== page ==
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Market Competition Is a Process of Creativity and Discovery

David Henderson has an excellent post at EconLog in which he references a new essay of his at Defining Ideas. The topic is antitrust and the mix of arrogance and economic ignorance that motivates today’s antitrust ‘enforcers’ and their cheerleaders.

In the comments section of David’s EconLog post, “steve” writes:

Is there really a market here [in the U.S.] for Ryanair? If you google it you find out that the US has had thousands of airlines that have gone out of business, at least 5 this year so far. We still have many, many airlines. We still have at least 10, assuming I counted correctly, with over $1 billion in revenues. How many more airlines do we need? There is a history of many failed attempts at cheap, no-frills airlines in the US. We have many airlines already that could compete if they wanted but it would mean cutting staff and eliminating rewards programs. Using out of the way hubs.

David Henderson responded nicely:

You ask:

Is there really a market here for Ryanair?

I think there is. But there’s an easy way to find out: open the market to foreign competitors. They often have lower costs than U.S. companies.

It’s important, Steve, not to be a central planner, deciding, based on what you think you know, what the structure of an industry should be.

You ask:

How many more airlines do we need?

I don’t know the answer; neither do you. So again, open the market and find out.

David’s response then prompted this reply from steve:

Fine with me. It just seems unlikely that since we currently have 58 passenger airlines, per expert I read today, that the 59th would make a difference.

steve’s reply drew an appropriate comment from GMU Econ alum Jon Murphy. steve’s comment also drew this comment from me:

“Airlines” is not a category of homogeneous companies. While it’s true that even if each and every airline were identical to the others there’s no way, absent actual market competition, to determine whether or not additional airlines are worthwhile, the more important fact is that an additional airline might well – indeed, likely will – differ from existing airlines in an important way or ways.

Perhaps the new airline is managed by executives who are better than any others at cutting costs without cutting service. Perhaps the new airline will configure seating for passengers in a new manner that no other airline has thought of. Perhaps the new airline will offer an innovative, new experience for passengers waiting at its gates to board its flights. Perhaps the new airline will entrepreneurially integrate with rental-car companies and hotels in ways that please consumers but that the executives of existing airlines would never think to do. Perhaps the new airline will have a website that’s better than that of any existing airline. The length of the list of these “perhaps”-es is limited only by one’s entrepreneurial imagination.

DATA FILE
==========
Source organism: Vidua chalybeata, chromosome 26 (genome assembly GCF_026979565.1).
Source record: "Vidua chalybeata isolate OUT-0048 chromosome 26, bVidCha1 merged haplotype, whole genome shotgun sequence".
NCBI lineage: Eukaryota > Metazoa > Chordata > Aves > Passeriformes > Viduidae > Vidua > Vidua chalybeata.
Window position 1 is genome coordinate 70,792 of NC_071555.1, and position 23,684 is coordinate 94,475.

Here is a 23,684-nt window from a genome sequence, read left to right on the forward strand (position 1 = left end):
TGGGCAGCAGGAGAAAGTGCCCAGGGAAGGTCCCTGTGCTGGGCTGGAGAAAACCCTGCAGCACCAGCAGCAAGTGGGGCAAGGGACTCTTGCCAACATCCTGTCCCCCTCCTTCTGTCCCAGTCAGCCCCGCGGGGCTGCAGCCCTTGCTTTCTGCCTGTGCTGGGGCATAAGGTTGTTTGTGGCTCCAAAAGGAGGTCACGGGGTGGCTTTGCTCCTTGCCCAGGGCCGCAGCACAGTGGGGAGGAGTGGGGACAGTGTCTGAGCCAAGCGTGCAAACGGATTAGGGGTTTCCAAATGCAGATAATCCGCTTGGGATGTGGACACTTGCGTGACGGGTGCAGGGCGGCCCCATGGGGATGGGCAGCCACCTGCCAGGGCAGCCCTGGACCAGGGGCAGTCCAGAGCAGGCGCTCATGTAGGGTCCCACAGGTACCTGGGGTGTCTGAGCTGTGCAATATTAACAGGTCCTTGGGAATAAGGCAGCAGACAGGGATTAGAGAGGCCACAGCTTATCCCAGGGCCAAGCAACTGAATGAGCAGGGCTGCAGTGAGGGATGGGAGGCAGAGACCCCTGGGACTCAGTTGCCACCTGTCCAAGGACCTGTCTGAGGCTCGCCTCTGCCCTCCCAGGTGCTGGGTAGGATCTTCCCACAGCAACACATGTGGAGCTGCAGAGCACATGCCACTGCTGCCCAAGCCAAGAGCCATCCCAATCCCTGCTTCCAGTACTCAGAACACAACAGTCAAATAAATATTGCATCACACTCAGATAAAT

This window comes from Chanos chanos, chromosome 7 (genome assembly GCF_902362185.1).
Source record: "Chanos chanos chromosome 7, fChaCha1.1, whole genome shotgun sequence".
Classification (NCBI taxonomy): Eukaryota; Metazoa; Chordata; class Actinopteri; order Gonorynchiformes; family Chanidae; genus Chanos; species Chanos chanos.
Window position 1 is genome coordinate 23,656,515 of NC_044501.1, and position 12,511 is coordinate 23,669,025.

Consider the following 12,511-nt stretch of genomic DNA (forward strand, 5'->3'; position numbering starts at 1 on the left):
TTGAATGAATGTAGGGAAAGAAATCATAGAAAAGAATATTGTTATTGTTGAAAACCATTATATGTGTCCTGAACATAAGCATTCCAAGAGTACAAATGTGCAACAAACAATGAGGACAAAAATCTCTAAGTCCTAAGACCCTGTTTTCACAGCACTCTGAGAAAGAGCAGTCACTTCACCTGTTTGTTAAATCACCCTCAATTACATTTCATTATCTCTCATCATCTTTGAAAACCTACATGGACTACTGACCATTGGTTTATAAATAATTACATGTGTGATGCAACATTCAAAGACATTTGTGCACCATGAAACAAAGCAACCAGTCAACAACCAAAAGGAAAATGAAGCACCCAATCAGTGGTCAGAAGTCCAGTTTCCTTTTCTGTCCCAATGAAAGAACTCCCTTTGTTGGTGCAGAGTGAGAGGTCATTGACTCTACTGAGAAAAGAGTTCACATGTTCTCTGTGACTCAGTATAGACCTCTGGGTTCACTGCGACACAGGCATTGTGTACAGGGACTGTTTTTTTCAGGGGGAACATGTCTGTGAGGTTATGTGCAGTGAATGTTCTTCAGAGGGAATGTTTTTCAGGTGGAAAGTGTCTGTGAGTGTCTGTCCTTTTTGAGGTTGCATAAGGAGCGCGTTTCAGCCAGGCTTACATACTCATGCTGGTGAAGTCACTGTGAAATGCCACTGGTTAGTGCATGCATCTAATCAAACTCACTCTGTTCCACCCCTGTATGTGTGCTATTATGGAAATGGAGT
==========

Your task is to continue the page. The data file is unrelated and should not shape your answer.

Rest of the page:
In the case of airlines, an unusually large number of government-imposed rules artificially restrict the range of entrepreneurial experimentation open to airlines. Nevertheless, airlines are far from homogeneous, cookie-cutter-produced companies – and there are surely several legally permitted innovations that existing airlines will never think of and which, if we are to have any hope of trying out and testing in the market, require the ability of the 59th or 159th airline to enter in competition for consumers’ dollars.

Another point is worth making: If (contrary to fact) all airlines are homogeneous to each other, if private investors are willing to back the entry of a new airline, then they obviously believe that at least one more airline, doing what existing airlines are doing, is justified. Perhaps these investors will be proven wrong and steve proven right. But notice that steve is merely talking idly, without skin in the game (as is done by politicians, bureaucrats, and pundits), while the investors are putting their money where their mouths are.  Alternatively, If (as is true) airlines are not homogenous to each other, if private investors are willing to back the entry of a new airline, then they obviously believe either that at least one new airline doing pretty much what other airlines are doing is justified or that a new airline doing something different from what other airlines is doing is justified. Either way, existing airlines won’t welcome the new entrant and – count on it – will pressure regulators to block it.

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